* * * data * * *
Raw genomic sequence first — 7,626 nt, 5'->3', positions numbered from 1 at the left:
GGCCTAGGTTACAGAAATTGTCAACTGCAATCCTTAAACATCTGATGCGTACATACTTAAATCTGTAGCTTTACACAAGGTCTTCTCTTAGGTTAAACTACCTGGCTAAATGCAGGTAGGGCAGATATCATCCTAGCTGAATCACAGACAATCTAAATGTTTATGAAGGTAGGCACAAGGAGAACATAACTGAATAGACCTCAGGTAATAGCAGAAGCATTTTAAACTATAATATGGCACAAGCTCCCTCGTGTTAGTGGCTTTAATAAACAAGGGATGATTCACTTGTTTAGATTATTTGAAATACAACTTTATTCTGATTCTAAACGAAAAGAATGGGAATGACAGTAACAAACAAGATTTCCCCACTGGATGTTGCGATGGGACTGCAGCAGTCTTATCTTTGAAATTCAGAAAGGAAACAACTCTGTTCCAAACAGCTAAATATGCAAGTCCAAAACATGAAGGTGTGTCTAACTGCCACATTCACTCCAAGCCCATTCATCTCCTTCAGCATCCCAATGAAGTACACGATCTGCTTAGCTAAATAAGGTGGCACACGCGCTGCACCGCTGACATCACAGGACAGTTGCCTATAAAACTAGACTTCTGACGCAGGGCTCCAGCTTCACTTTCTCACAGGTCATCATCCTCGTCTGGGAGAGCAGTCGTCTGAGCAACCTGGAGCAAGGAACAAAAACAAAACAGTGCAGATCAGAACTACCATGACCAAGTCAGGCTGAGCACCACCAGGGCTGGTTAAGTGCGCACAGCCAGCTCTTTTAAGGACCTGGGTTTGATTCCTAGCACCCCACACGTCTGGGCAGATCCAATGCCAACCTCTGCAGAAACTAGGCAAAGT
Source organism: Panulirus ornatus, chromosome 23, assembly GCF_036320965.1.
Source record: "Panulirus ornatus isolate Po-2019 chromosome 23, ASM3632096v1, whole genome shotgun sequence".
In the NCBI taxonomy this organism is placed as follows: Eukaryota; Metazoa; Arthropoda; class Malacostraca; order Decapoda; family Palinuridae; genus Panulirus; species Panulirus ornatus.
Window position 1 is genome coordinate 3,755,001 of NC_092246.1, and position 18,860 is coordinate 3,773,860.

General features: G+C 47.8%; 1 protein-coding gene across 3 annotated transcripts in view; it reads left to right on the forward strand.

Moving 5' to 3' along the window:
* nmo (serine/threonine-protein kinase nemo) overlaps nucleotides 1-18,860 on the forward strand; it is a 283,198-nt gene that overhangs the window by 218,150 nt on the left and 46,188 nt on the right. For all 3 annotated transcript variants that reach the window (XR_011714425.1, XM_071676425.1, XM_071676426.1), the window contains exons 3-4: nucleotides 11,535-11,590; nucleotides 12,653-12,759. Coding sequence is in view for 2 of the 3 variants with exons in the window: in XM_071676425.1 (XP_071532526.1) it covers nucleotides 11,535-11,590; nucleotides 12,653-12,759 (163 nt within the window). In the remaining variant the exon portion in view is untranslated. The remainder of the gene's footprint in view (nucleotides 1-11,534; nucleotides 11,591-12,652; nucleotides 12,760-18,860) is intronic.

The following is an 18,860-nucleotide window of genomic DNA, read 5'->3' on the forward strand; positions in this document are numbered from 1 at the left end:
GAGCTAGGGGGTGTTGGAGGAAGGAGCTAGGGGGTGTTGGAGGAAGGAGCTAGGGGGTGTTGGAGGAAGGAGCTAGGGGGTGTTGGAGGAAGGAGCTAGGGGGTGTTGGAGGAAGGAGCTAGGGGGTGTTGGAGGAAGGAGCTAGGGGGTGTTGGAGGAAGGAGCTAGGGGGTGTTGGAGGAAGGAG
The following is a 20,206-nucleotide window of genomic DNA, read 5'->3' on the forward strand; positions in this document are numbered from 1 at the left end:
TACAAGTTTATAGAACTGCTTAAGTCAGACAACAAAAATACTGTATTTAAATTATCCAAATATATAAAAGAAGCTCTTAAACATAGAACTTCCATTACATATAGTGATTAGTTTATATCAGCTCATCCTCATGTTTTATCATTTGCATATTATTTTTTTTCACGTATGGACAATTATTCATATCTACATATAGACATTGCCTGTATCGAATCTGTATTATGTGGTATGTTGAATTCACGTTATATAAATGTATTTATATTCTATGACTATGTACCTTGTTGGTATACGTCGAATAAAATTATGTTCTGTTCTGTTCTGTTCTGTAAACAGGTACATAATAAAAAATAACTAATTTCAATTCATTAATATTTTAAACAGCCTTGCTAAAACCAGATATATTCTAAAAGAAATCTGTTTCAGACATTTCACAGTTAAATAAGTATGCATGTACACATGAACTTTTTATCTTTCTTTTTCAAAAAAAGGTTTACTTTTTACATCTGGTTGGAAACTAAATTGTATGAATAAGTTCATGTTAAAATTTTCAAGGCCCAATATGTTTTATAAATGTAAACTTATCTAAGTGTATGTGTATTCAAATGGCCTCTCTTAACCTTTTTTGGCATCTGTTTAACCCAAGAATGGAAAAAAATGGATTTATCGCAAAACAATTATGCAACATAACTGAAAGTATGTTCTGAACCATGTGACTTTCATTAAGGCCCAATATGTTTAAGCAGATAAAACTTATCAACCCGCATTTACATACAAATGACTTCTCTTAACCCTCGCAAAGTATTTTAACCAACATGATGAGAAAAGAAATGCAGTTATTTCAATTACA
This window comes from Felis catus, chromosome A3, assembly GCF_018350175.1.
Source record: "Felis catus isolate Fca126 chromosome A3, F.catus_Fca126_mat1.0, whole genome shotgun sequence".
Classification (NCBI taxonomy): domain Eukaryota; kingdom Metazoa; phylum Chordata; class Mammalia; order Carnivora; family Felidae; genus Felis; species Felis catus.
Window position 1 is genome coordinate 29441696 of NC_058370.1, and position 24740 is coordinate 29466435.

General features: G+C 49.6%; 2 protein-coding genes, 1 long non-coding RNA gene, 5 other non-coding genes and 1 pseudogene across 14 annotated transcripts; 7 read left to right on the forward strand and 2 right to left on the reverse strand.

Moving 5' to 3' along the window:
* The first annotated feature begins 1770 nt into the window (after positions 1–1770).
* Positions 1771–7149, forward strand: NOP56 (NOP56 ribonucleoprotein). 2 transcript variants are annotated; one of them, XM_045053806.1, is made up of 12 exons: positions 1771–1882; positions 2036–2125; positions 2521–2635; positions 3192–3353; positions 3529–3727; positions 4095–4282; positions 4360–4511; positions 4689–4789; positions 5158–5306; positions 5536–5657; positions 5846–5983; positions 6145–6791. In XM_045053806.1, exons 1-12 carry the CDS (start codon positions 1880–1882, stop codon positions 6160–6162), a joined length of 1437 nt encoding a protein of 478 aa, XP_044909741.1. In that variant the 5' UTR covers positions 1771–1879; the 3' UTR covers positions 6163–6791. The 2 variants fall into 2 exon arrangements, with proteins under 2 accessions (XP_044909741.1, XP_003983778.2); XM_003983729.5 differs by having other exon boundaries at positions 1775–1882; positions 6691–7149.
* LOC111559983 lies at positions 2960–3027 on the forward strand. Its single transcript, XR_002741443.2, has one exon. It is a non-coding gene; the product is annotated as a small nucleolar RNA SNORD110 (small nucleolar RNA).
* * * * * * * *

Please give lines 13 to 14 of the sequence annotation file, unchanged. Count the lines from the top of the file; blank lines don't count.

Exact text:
TACAAGTTTATAGAACTGCTTAAGTCAGACAACAAAAATACTGTATTTAAATTATCCAAATATATAAAAGAAGCTCTTAAACATAGAACTTCCATTACATATAGTGATTAGTTTATATCAGCTCATCCTCATGTTTTATCATTTGCATATTATTTTTTTTCACGTATGGACAATTATTCATATCTACATATAGACATTGCCTGTATCGAATCTGTATTATGTGGTATGTTGAATTCACGTTATATAAATGTATTTATATTCTATGACTATGTACCTTGTTGGTATACGTCGAATAAAATTATGTTCTGTTCTGTTCTGTTCTGTAAACAGGTACATAATAAAAAATAACTAATTTCAATTCATTAATATTTTAAACAGCCTTGCTAAAACCAGATATATTCTAAAAGAAATCTGTTTCAGACATTTCACAGTTAAATAAGTATGCATGTACACATGAACTTTTTATCTTTCTTTTTCAAAAAAAGGTTTACTTTTTACATCTGGTTGGAAACTAAATTGTATGAATAAGTTCATGTTAAAATTTTCAAGGCCCAATATGTTTTATAAATGTAAACTTATCTAAGTGTATGTGTATTCAAATGGCCTCTCTTAACCTTTTTTGGCATCTGTTTAACCCAAGAATGGAAAAAAATGGATTTATCGCAAAACAATTATGCAACATAACTGAAAGTATGTTCTGAACCATGTGACTTTCATTAAGGCCCAATATGTTTAAGCAGATAAAACTTATCAACCCGCATTTACATACAAATGACTTCTCTTAACCCTCGCAAAGTATTTTAACCAACATGATGAGAAAAGAAATGCAGTTATTTCAATTACA
This window comes from Felis catus, chromosome A3, assembly GCF_018350175.1.